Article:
As with many other buttons, the functions controlled by these buttons can also be accessed by navigating through menus, as you'll see later. But navigating menus with this camera requires scrolling through menus and in some cases, submenus--extra button presses. I think the fewer button presses, the better.
To use the on-camera buttons, simply press the button, then use the thumbwheel to scroll through the options. Hit the center "OK" button to activate. Quick and painless.
EV compensation lets you lighten or darken the image by adjusting the exposure setting. You can adjust exposure up to 5 stops in either direction--a wider range than average. Choose a "+" setting to overexpose (lighten) the image, or "-" to underexpose. A stop or two in either direction will be sufficient for most situations.
Note: Don't rely on what you see in the image preview display for exposure accuracy. Instead, choose the "Histogram view" mode in image preview. If the bell-shaped curve is centered, exposure's accurate. If it's mostly to the left or the right, it's either over or underexposed.
Among the four autofocus options (S-AF, C-AF, MF, S+AF+MF) the latter that lets you shoot AF but manually override it.
The ISO setting, by default, is limited in range to ISO 100-400, but it can go as high as 1600 (albeit with minor performance slowdowns). How do you unlock the higher settings? Choose Tools 1 > ISO Boost > On.
The Metering mode button gives you three choices: Digital ESP Metering (ESP), Center-weighted averaging metering, or spot metering. ESP calculates light levels, including light level differences in specific areas of the images, and
When using the metering control, there are three "Spot" options, Spot, S-HI, and SH. S-HI is for metering subjects surrounded by lots of light (high-key). It shifts the camera into overexposure to compensate for the exccess light. SH is for metering subjects in subdued light (low key) and controls shadows by underexposing the scene.
On the left side of the viewfinder is a small diopter adjustment wheel. The first time you use the camera, set your lens on autofocus and focus on a contrasty nearby subject. Then turn the wheel until the subject is sharpest. Change it only if you are an eyeglass wearer and change your perscription.
Now let's look at the left side of the camera back.
The five control buttons on the left of the LCD screen are, from the top: Flash, which controls flash settings (on, off, slow first curtain, slow second curtain, redeye reduction); WB sets the image's white balance (Auto, daylight, shade, cloudy/twilight/sunset, tungsten, three fluorescent options (white, neutral white, daylight), flash, custom); record mode chooses image file format; Trash lets you delete images or empty the entire card; and Info (view of LCD screen in this mode shown here), which lets you choose from seven different ways of looking at images stored on the memory card, and details about current camera settings when in shooting mode.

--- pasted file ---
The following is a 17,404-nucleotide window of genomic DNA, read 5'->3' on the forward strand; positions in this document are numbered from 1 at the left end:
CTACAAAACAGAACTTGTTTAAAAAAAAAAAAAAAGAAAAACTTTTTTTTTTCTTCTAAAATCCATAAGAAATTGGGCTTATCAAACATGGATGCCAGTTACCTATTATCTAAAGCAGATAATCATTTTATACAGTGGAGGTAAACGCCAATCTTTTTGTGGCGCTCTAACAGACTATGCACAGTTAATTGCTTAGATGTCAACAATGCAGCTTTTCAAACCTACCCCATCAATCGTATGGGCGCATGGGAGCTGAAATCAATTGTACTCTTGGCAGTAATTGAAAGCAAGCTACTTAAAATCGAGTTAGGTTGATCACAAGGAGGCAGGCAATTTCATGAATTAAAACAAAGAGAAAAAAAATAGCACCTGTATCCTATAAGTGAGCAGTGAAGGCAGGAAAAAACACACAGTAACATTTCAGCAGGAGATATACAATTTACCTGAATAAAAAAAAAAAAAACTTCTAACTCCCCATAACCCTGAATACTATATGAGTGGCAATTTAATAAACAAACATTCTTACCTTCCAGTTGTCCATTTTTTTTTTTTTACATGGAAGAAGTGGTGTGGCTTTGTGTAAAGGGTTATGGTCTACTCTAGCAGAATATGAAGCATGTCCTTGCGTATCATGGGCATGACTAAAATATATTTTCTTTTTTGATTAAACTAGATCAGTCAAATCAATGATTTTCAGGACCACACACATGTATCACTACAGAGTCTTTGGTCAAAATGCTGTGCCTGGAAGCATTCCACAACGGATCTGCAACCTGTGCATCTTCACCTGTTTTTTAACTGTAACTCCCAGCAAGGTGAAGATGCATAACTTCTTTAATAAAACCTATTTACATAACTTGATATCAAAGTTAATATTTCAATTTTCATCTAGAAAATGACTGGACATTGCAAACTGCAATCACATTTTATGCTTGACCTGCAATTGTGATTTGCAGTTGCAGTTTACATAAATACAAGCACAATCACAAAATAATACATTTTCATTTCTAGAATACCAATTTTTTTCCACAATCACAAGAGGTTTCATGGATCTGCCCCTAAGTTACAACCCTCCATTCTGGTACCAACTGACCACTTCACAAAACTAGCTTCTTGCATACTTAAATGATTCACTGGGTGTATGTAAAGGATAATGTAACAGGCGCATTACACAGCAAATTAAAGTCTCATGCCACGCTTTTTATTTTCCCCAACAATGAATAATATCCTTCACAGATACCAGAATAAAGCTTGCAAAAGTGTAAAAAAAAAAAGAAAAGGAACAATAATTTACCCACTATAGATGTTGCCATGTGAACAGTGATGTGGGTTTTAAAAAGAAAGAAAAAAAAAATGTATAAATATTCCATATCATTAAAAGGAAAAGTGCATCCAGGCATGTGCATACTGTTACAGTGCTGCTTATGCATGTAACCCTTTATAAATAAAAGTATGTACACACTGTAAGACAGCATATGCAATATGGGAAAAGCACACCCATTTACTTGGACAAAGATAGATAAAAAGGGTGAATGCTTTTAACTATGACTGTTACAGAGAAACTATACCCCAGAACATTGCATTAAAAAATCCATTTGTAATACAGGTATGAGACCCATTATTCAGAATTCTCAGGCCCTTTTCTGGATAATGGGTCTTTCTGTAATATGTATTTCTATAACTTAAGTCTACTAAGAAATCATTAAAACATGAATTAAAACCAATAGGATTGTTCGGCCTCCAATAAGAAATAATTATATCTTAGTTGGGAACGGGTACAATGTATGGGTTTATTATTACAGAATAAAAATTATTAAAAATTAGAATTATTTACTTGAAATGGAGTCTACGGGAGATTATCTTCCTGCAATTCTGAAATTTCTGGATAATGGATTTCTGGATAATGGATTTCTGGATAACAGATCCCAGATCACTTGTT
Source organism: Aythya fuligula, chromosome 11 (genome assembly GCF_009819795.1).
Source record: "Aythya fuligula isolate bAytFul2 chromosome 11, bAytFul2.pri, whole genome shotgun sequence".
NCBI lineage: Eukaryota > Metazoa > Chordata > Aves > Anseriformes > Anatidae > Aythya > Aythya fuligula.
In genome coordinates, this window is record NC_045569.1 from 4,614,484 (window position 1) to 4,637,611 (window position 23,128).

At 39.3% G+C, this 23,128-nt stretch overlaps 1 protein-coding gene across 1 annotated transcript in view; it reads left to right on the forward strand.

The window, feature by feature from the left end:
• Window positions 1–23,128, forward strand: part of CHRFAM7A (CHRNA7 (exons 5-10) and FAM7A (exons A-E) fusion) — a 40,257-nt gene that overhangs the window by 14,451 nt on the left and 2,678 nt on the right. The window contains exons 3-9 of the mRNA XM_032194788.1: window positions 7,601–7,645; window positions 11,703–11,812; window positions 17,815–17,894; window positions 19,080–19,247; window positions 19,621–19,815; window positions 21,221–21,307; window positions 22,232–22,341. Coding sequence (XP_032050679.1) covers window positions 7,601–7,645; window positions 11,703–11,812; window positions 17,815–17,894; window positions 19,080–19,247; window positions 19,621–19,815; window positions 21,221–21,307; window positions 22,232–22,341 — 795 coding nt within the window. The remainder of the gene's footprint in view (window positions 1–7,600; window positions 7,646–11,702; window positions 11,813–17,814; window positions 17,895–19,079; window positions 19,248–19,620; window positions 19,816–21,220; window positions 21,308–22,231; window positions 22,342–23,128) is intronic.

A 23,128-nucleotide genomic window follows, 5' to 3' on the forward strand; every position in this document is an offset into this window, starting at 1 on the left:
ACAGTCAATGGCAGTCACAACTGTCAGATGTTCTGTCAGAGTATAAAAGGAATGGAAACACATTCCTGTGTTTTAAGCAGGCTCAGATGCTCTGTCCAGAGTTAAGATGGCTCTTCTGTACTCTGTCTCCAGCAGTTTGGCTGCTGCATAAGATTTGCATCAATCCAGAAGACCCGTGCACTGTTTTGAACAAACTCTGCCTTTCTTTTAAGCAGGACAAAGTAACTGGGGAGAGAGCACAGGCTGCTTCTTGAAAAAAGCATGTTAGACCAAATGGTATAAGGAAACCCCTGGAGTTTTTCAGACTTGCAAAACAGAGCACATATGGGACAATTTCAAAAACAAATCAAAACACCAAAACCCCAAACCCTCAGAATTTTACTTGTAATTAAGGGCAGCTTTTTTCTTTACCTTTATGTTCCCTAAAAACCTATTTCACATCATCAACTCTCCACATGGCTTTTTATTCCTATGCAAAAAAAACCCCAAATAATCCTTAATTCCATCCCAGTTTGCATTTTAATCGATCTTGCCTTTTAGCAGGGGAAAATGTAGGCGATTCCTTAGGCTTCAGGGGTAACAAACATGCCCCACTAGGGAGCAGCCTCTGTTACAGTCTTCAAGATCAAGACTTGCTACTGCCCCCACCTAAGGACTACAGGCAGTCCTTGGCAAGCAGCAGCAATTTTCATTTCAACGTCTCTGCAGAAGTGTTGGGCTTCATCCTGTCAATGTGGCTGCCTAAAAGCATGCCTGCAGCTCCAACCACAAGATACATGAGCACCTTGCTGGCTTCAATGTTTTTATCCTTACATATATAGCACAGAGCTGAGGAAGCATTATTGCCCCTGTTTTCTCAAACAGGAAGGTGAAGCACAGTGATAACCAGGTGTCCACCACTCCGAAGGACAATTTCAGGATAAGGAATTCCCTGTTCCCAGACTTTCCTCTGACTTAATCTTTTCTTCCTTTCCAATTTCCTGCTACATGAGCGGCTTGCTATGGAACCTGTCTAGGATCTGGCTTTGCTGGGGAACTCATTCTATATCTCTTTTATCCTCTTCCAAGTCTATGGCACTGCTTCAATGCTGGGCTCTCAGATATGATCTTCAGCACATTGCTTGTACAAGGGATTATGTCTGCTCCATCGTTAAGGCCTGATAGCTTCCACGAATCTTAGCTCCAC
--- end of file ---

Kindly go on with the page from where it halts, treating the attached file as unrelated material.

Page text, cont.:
The flash button lets you choose the camera's flash mode. The choices--Auto, red-eye reduction, Slow 1, Slow 2, off--are fairly standard.
Tip: If you've never used slow flash, this simply lets you combine flash with a slow shutter speed. For portraits in dark envirnoments, this lightens the background details. The default is for the flash to go off at the beginning of the exposure. But in Slow 2, the flash goes off at the end of the exposure. When photographing moving objects, this captures the motion more logically, with the frozen, flashlit part of the picture coming at the end of the motion, so it looks like your subject is moving forward. It's fun to experiment with slow sync flash!
The WB button lets choose the white balance setting. Watch the box on the left side of the LCD screen and you'll see the different WB choices--Auto, daylight, shade, cloudy/twilight/sunset, tungsten, three fluorescent options (white, neutral white, daylight), flash, custom (all indicated by icons) and one-touch white balance mode. For the last mode, simply point the camera at a piece of white paper and hit the "Drive" button.
The Record mode button lets you choose if you want to shoot in JPEG (HQ--high quality, or SQ--standard quality), RAW, RAW+JPEG, or TIFF mode, and gives you limited control over image size. When the control panel is off, simply press the button and a simple screen pops up. Turn on the control panel LCD monitor and the Record info will appear on the bottom left of the screen.
Turn the camera and you'll see a two rubber doors on the left side. The higher door opens up to reveal a USB socket so you can connect your camera to your computer, and a Video Out for playback on a TV. Behind the second door is a DC adaptor connector.
Tip: Downloading images directly from camera to computer may be convenient, but it's not especially fast. Consider buying a FireWire CompactFlash card reader--they are not very expensive, but can download a gigabyte's worth of image files in less than a minute. USB takes longer.
The compact flash cards go in a slot behind the door in the camera's handle; the battery compartment is located beneath the handle.
Modes and menus
The camera's menus are divided into five sections: Camera 1 and 2, Preview, and Tools 1 and 2.
Camera 1EV Compensation lets you adjust exposure up to five stops in either direction, in 1/3-stop increments. You can also access this feature simply by pressing the EV compensation button on the camera.
Recording mode is identical to the recording mode button on the left side of the camera.